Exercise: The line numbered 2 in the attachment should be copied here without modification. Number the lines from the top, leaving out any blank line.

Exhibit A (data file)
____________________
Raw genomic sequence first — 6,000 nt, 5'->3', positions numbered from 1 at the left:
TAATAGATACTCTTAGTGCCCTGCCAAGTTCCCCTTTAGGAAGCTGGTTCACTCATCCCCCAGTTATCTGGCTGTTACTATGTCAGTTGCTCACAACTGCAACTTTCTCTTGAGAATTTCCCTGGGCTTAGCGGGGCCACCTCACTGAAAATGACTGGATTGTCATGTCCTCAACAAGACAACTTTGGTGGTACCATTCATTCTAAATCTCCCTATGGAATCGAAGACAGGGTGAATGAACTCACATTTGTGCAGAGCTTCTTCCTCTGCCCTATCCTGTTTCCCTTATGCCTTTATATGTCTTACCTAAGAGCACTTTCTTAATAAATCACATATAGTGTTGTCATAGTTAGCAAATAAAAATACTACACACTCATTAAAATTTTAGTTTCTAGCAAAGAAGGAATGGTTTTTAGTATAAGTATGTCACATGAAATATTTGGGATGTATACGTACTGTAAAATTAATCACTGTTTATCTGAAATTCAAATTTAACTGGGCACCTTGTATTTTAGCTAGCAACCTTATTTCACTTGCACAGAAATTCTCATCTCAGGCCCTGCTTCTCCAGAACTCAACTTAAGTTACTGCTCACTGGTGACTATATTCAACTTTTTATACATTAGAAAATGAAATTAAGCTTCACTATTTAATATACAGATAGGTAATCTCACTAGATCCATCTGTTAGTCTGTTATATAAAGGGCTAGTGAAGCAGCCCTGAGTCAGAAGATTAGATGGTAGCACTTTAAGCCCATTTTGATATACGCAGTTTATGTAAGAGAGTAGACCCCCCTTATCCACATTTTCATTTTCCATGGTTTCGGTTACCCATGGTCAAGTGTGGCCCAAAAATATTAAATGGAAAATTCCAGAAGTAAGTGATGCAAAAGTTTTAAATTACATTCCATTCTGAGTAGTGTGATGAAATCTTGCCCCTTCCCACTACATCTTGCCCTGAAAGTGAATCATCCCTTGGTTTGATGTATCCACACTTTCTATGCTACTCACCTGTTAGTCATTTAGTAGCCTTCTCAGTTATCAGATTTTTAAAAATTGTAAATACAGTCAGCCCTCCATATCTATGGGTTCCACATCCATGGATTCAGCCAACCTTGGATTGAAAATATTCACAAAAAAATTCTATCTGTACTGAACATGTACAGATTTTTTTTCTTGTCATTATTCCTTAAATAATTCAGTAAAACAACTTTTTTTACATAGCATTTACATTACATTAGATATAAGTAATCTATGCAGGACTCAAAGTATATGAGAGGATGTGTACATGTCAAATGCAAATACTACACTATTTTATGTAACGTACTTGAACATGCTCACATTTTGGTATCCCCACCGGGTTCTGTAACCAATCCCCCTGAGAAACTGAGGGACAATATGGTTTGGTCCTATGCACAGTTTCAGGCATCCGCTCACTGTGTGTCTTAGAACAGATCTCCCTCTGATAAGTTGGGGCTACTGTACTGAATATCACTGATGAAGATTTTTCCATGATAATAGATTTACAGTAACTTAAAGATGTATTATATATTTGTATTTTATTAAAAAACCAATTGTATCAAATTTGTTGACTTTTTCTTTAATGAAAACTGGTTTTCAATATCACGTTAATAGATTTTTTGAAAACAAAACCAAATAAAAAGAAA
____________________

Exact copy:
TAATAGATACTCTTAGTGCCCTGCCAAGTTCCCCTTTAGGAAGCTGGTTCACTCATCCCCCAGTTATCTGGCTGTTACTATGTCAGTTGCTCACAACTGCAACTTTCTCTTGAGAATTTCCCTGGGCTTAGCGGGGCCACCTCACTGAAAATGACTGGATTGTCATGTCCTCAACAAGACAACTTTGGTGGTACCATTCATTCTAAATCTCCCTATGGAATCGAAGACAGGGTGAATGAACTCACATTTGTGCAGAGCTTCTTCCTCTGCCCTATCCTGTTTCCCTTATGCCTTTATATGTCTTACCTAAGAGCACTTTCTTAATAAATCACATATAGTGTTGTCATAGTTAGCAAATAAAAATACTACACACTCATTAAAATTTTAGTTTCTAGCAAAGAAGGAATGGTTTTTAGTATAAGTATGTCACATGAAATATTTGGGATGTATACGTACTGTAAAATTAATCACTGTTTATCTGAAATTCAAATTTAACTGGGCACCTTGTATTTTAGCTAGCAACCTTATTTCACTTGCACAGAAATTCTCATCTCAGGCCCTGCTTCTCCAGAACTCAACTTAAGTTACTGCTCACTGGTGACTATATTCAACTTTTTATACATTAGAAAATGAAATTAAGCTTCACTATTTAATATACAGATAGGTAATCTCACTAGATCCATCTGTTAGTCTGTTATATAAAGGGCTAGTGAAGCAGCCCTGAGTCAGAAGATTAGATGGTAGCACTTTAAGCCCATTTTGATATACGCAGTTTATGTAAGAGAGTAGACCCCCCTTATCCACATTTTCATTTTCCATGGTTTCGGTTACCCATGGTCAAGTGTGGCCCAAAAATATTAAATGGAAAATTCCAGAAGTAAGTGATGCAAAAGTTTTAAATTACATTCCATTCTGAGTAGTGTGATGAAATCTTGCCCCTTCCCACTACATCTTGCCCTGAAAGTGAATCATCCCTTGGTTTGATGTATCCACACTTTCTATGCTACTCACCTGTTAGTCATTTAGTAGCCTTCTCAGTTATCAGATTTTTAAAAATTGTAAATACAGTCAGCCCTCCATATCTATGGGTTCCACATCCATGGATTCAGCCAACCTTGGATTGAAAATATTCACAAAAAAATTCTATCTGTACTGAACATGTACAGATTTTTTTTCTTGTCATTATTCCTTAAATAATTCAGTAAAACAACTTTTTTTACATAGCATTTACATTACATTAGATATAAGTAATCTATGCAGGACTCAAAGTATATGAGAGGATGTGTACATGTCAAATGCAAATACTACACTATTTTATGTAACGTACTTGAACATGCTCACATTTTGGTATCCCCACCGGGTTCTGTAACCAATCCCCCTGAGAAACTGAGGGACAATATGGTTTGGTCCTATGCACAGTTTCAGGCATCCGCTCACTGTGTGTCTTAGAACAGATCTCCCTCTGATAAGTTGGGGCTACTGTACTGAATATCACTGATGAAGATTTTTCCATGATAATAGATTTACAGTAACTTAAAGATGTATTATATATTTGTATTTTATTAAAAAACCAATTGTATCAAATTTGTTGACTTTTTCTTTAATGAAAACTGGTTTTCAATATCACGTTAATAGATTTTTTGAAAACAAAACCAAATAAAAAGAAA